Findings & Footnotes

■  Francis X. Maier’s new book True Confessions (Ignatius Press, $24.95) is unusual. Although the author is a well-known conservative Catholic journalist, he doesn’t editorialize (aside from the Introduction) but rather turns the spotlight on Catholicism in the U.S., attempting to paint a portrait of the American church that might be missed in surveys. He interviews about 30 bishops, 16 priests and religious, and 57 lay people. The picture of the church one gets from reading the book is one of some disorientation about the rapid changes in the church—with church closings, mergers, and the new style of Pope Francis and his ambivalence about the American church—but also concern about declining numbers of Catholics and the stigma the church has acquired because of the sexual abuse crisis. In fact, Maier provides interesting interviews of church bureaucrats and lawyers regarding the traumatic effects for victims and the financial strains from lawsuits that have led to a breaking point for some dioceses.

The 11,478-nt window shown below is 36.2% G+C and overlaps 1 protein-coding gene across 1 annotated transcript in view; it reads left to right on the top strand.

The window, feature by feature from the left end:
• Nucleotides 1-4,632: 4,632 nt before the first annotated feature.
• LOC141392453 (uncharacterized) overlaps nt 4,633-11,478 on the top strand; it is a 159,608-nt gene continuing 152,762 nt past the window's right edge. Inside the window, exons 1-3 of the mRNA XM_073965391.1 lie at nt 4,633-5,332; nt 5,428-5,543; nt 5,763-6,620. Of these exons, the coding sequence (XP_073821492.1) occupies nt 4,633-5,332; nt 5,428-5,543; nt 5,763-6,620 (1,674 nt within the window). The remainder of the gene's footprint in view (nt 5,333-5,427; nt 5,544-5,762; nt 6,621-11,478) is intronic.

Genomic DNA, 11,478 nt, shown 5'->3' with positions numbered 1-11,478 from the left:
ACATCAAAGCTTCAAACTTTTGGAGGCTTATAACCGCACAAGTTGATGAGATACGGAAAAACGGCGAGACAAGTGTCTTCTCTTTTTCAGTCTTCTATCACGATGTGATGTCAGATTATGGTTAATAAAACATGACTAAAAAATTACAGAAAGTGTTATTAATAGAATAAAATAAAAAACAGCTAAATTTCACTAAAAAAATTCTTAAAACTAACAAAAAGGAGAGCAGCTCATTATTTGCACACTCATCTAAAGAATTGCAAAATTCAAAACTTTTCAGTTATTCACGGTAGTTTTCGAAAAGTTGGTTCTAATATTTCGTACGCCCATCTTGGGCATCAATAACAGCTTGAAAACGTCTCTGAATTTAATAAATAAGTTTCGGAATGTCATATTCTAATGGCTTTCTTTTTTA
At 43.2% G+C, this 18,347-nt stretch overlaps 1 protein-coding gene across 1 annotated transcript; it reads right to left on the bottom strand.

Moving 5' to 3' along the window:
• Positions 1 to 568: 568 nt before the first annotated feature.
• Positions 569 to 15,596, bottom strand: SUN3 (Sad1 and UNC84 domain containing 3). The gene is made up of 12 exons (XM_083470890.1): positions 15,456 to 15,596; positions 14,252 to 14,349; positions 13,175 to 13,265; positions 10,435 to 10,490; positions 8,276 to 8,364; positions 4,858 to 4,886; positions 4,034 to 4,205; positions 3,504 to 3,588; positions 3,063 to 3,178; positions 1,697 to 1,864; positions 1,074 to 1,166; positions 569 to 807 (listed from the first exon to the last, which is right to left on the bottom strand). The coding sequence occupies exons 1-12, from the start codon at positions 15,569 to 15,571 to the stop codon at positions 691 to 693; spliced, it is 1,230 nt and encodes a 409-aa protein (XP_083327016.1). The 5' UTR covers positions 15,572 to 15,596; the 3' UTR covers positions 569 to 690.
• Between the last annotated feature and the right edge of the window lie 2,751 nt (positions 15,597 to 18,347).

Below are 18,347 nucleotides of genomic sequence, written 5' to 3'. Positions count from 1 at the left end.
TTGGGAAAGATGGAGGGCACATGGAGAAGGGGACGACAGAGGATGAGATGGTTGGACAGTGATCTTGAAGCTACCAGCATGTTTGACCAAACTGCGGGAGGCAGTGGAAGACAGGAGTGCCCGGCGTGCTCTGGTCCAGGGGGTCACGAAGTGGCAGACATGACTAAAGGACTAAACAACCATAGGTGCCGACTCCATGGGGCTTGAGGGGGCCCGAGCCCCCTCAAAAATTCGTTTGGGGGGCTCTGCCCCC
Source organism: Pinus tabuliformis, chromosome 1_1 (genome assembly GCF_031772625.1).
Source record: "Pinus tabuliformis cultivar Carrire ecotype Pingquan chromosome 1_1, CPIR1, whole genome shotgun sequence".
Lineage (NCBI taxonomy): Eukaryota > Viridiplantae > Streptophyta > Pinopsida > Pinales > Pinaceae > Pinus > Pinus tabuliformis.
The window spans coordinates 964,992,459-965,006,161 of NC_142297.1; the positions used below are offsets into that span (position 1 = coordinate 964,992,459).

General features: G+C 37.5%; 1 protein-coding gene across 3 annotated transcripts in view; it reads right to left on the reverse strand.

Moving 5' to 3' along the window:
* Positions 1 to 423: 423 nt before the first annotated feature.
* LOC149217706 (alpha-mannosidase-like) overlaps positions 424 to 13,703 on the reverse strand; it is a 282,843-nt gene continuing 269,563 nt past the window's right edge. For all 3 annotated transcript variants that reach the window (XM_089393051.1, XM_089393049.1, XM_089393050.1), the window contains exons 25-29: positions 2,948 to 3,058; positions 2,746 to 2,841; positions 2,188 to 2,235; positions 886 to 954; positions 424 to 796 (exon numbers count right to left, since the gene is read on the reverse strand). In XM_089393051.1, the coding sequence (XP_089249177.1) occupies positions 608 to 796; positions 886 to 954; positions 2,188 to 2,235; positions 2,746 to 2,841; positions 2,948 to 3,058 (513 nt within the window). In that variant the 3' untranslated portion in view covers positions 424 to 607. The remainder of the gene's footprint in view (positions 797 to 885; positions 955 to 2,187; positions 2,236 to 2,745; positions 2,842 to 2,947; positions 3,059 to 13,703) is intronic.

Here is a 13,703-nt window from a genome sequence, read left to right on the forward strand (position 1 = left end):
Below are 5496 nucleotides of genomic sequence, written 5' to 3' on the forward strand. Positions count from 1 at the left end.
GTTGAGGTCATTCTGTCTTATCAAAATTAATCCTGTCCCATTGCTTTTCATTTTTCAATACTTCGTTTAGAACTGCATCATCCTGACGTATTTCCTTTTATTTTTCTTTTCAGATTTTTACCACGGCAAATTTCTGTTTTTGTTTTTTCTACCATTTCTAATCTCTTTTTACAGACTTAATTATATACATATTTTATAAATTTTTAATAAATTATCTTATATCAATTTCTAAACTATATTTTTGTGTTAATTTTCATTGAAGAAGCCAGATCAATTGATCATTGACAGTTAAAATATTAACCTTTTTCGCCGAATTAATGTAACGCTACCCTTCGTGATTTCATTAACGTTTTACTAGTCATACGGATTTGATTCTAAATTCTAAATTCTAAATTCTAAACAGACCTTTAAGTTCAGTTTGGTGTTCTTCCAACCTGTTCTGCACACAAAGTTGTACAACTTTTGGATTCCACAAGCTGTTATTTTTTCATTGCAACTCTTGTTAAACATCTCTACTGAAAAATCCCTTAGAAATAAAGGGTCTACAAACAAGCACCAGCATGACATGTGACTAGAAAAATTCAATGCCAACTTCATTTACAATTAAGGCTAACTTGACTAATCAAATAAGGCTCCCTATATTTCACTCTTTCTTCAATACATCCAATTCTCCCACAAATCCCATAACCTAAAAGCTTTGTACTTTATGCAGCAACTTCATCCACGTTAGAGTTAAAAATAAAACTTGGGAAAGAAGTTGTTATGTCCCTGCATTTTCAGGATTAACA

The theme of cultural conflict and marginalization is common among the accounts of the laity; some members appear to agree with the late Pope Benedict’s forecast of a smaller yet more committed and countercultural church. Maier’s intent to exclude the “extremes” of left and right (even if he does interview more leaders and lay people leaning conservative, with his former boss, conservative Cardinal Charles Chaput, assuming a prominent part in the book) may not make the book representative; the reader won’t hear about the push for women deacons (let alone priests). But as surveys and a recent in-depth Associated Press article ( suggest, active Catholics increasingly swing right in doctrine and politics. Maier’s chapter on what Catholics are “doing right” offers a noteworthy overview of Catholic innovations (again, most coming from the conservative side of the spectrum), bringing some contrast to the forecasts of decline. The chapter profiles actors like the campus group Focus, Chris Stefanick, a leading lay evangelist, and his group Real Life Catholic, and the Napa Legal Institute, which works on religious freedom issues. Another chapter looks at the investors, such as Timothy Busch (founder of the Napa Institute), who have stepped in and funded these new groups, often in the absence of official church support.